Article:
Dead Aid: Why Aid is not working and how there is a better way for Africa
By Dambisa Moyo
In the last fifty years, over $1 Trillion in developmentally-related aid has been sent to Africa. Has it helped? No. In fact, Africa, with a few exceptions, is worse off today than fifty years ago. Moyo, a native African and an economist, outlines the reasons why and offers some very viable alternatives. The first is: no more aid.
Aid not only is not going to the poor but the strings attached and the dependency it creates has brought down Africa as a whole in the economic sector. Moyo gives a complete understanding of what kinds of aid Africa has received and why each one has been detrimental to the future of her continent. She then follows by outlining what kinds of economic innovation is needed for the health of Africa.
Here is an example from my own denomination: we have been instrumental in raising money to provide free mosquito nets to people in Africa. Sounds good, right? Yet, what about the mosquito net maker in Africa? When the country becomes flooded with these free nets, he and his 100+ workers are out of jobs. Also, when these free nets become worn or need to be replaced, who will have the means and skills to repair or replace them? We Westerners think we have done a good term in saving lives but the people who depend on mosquito net production will be at a loss for years to come.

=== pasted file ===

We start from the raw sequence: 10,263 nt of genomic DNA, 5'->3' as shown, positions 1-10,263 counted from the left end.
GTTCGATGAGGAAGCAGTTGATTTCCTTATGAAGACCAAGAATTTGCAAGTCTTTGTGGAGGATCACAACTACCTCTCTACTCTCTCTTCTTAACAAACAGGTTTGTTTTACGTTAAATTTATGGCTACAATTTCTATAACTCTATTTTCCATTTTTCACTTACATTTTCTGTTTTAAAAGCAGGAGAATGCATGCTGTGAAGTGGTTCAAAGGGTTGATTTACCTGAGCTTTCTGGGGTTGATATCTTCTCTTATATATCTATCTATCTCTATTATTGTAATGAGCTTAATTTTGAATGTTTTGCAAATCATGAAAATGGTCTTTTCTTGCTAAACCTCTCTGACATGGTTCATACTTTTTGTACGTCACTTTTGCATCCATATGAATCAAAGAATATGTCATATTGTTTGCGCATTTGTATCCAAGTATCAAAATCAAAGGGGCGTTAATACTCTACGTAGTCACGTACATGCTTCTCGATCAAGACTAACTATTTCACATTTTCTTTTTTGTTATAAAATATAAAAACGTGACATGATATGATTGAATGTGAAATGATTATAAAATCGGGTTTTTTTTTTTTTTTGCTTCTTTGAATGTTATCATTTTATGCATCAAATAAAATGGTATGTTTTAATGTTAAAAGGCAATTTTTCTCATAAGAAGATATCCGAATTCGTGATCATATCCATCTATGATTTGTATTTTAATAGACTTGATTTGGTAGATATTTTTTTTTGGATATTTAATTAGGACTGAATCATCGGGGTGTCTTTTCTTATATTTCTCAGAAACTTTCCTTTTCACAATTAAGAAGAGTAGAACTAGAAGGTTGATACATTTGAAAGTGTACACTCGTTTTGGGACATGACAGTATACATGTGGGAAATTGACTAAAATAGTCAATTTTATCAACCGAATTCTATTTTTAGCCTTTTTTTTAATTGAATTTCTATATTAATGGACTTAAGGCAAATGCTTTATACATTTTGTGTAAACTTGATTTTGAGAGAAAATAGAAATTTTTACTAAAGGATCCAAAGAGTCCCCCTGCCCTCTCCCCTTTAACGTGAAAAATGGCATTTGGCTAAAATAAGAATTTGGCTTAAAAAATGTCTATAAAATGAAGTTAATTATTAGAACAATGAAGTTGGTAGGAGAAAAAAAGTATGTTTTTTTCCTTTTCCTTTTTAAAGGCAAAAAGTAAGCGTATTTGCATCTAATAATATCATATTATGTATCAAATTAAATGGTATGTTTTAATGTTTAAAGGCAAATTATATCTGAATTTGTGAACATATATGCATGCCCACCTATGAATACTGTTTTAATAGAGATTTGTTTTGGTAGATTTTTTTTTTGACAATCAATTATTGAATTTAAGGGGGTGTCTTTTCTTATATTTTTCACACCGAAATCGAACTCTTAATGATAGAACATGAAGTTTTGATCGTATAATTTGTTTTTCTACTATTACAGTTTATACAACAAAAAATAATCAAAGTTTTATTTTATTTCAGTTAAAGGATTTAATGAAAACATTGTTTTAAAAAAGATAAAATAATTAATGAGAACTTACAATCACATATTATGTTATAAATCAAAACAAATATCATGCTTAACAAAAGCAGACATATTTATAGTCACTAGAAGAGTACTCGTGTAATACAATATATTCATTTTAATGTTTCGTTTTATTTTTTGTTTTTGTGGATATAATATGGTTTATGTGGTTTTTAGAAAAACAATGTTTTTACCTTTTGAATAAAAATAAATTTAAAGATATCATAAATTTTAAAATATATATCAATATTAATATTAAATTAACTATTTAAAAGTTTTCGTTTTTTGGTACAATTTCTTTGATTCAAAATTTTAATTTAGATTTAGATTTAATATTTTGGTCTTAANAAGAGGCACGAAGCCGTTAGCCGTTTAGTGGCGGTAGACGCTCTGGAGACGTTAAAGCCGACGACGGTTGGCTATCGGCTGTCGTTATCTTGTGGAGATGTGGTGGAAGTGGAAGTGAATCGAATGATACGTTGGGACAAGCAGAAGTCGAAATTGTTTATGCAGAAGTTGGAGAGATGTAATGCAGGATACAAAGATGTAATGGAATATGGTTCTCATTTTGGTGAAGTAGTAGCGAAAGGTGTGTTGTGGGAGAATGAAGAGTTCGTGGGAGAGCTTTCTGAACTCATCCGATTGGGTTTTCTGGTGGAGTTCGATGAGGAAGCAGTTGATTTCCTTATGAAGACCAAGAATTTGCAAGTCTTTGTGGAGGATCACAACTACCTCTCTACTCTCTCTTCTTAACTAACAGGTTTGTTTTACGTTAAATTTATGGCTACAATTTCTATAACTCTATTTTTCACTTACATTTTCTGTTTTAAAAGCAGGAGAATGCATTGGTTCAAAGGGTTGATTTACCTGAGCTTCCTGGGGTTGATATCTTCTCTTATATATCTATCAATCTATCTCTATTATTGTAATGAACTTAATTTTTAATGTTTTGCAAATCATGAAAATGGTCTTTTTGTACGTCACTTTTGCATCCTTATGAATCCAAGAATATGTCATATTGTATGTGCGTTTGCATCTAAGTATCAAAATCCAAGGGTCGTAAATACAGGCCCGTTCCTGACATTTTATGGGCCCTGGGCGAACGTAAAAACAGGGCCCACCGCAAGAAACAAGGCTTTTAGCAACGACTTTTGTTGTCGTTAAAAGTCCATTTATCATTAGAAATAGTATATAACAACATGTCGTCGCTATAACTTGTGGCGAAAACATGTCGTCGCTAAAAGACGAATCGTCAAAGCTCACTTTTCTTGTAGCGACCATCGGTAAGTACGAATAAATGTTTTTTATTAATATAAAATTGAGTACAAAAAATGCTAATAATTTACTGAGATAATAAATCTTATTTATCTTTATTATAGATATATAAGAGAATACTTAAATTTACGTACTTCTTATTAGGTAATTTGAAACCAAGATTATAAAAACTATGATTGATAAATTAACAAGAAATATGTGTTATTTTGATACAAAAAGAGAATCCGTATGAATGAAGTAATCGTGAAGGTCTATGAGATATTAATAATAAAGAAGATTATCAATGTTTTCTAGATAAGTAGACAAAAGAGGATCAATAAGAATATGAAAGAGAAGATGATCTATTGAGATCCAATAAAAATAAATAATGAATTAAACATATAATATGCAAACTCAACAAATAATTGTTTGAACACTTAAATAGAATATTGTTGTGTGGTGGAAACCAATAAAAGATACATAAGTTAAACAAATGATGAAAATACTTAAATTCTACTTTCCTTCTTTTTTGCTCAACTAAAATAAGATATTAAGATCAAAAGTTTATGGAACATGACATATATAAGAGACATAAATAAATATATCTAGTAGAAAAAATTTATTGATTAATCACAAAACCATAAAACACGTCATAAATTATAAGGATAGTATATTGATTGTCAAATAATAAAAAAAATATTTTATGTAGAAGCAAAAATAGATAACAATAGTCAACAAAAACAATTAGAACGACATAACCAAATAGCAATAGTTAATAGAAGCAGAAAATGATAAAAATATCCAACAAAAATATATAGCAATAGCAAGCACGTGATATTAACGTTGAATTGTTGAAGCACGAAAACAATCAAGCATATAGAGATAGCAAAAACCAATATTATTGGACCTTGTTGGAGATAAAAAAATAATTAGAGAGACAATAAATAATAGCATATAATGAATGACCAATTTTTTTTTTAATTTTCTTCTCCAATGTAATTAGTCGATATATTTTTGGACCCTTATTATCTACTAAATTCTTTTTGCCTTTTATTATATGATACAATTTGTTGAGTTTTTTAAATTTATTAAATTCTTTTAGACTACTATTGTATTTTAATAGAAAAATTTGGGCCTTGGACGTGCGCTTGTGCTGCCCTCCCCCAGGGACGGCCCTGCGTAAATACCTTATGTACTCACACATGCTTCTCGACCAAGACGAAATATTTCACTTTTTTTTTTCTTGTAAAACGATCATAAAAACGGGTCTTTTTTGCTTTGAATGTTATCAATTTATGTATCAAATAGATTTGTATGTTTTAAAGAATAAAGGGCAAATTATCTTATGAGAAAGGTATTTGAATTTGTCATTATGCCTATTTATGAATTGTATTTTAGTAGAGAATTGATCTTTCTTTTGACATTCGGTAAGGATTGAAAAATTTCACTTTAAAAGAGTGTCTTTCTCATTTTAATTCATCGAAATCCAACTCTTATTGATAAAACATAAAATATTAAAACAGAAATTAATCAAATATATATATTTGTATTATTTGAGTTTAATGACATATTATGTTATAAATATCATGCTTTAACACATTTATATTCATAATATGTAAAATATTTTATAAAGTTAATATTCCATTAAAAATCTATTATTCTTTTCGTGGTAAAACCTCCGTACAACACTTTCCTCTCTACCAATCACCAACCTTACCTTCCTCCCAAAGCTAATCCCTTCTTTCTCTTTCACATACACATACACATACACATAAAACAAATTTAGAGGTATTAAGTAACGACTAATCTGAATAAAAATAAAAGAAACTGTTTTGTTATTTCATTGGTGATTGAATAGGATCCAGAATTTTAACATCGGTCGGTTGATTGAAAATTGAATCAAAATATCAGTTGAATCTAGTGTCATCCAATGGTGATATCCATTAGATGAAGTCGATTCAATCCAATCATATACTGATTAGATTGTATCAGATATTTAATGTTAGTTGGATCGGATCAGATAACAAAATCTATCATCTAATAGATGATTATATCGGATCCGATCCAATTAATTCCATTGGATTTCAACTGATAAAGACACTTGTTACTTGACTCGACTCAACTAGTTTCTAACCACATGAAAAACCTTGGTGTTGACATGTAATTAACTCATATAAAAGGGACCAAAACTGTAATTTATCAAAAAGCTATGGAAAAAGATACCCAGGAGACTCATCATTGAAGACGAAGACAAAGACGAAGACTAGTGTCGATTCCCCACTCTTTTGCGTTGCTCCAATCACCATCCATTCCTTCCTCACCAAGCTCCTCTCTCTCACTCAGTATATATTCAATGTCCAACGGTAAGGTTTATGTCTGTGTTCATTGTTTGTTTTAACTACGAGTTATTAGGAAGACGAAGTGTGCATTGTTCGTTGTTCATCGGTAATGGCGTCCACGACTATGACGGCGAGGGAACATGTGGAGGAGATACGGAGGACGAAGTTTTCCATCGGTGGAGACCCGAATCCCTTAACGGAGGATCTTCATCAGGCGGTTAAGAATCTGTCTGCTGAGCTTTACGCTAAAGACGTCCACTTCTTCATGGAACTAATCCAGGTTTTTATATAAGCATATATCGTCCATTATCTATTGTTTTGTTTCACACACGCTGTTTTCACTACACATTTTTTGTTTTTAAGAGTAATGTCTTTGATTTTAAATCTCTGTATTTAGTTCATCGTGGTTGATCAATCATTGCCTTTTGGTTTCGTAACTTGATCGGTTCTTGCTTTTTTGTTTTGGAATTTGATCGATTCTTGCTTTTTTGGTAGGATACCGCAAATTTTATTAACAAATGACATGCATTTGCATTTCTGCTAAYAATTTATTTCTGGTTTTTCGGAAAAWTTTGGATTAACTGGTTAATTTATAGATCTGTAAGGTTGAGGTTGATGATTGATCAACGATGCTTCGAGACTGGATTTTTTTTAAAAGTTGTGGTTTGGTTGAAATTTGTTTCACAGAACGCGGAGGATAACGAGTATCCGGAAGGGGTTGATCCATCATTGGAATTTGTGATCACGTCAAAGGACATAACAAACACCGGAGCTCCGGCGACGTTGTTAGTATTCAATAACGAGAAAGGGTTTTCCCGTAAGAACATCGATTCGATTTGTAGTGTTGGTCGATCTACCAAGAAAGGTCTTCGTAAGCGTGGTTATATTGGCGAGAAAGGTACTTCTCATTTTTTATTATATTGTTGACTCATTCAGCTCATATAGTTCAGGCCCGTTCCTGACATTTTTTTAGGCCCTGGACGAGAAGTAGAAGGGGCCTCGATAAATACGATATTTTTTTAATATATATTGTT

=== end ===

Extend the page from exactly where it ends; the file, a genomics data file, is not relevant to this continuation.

Moyo really made me think about what aid means and how others can become dependent on it. If your adult child is dependent on you to provide money for gas, food or other living expenses, will he or she ever make the effort to pull themselves out of their dependency? What happens when you are no longer able to support them? Is it not better to do something to help them become financially independent now rather than just pay their bills for them? Africa is the same way.
In my faith, I am often asked for handouts to help people in emergency situations. Churches often do things to help their communities. If you are part of a church, you know what I am talking about. But what if churches instead found ways to work with the community rather than just hand out stuff for free. Would it not be better to help the guy to fish rather than give him a free fish dinner?
I would recommend this book if you understand economics. I confess that I skimmed most of it. The section on helping with local village capital seemed like somewhere I may personally be able to help. I also would like to know where my denomination is purchasing all those free nets!